In English, a phrasal verb is a special construction consisting of a verb and one or two particles that together form a single semantic unit. Thus, “this semantic unit cannot be understood based upon the meanings of the individual parts in isolation, but rather it can be taken as a whole. In other words the meaning is non-compositional and thus unpredictable” (Pullum 2002:273 and Allerton 2006:166). Even though it is pluri-morphemic, a phrasal verb has a distinct meaning, as if it were a separate word in the English dictionary. The meaning may or may not be deduced from context and it is never dependent on the phrasal verb’s component elements. “On” is one of the particles that may be added to the verb “put” to form a phrasal verb. Thus, when the two morphemes come together, the English language gives the choice of decoding and interpreting them as separate semantic units, in which case “put on” would mean something along the lines “place upon” (meaning of “put” plus meaning of “on”), or interpreting them as a single unit (phrasal verb) which has the set meaning “dress oneself”. “Dress” and “put” may be correlated since the act of dressing may be seen as the act of putting clothing unto one’s body, but this should be viewed as simple coincidence since we established that the meaning of a phrasal verb has to do with language convention, rather than the meaning of its component morphemes (to be contrasted with the phrasal verb “give in”, whose meaning of unwillingly stop fighting or arguing has nothing to do with the main interpretation of “give” as placing one item from one person to another).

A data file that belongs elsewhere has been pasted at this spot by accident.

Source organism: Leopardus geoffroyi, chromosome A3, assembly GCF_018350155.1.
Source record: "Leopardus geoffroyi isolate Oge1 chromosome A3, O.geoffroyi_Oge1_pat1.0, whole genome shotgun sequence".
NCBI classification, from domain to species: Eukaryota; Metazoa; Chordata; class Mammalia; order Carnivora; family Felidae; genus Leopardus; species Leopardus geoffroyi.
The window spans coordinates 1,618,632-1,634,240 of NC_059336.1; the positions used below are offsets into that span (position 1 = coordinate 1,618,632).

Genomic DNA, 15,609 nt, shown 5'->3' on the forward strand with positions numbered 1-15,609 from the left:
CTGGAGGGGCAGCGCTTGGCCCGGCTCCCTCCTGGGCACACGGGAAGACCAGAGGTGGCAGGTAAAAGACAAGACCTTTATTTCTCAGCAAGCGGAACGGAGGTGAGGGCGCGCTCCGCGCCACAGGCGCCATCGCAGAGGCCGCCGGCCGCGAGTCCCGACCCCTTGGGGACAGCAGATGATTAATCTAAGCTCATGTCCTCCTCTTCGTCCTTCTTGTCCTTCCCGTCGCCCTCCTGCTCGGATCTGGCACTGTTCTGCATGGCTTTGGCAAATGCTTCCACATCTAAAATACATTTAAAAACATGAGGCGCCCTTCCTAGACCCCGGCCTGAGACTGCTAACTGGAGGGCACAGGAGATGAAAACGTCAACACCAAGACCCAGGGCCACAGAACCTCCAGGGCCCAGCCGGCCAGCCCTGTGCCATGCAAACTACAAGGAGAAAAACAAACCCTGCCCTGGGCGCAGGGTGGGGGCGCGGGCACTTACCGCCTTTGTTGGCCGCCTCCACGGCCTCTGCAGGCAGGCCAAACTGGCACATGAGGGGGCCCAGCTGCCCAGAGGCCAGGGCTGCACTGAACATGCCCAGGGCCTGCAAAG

In the second part of Madam A’s statement, “to” is used to introduce a reasoning/an explanation, “put on” is used as a phrasal verb because she was talking about dresses and the meaning of this phrasal verb has to do with dressing oneself in clothing (or accessories) and “around the house” is used to explain where exactly would lady A dress with the particular dress and this is used simply to differentiate between dresses that can be worn indoors, in the comfort of one’s home versus dress that may be worn outdoors, in public etc.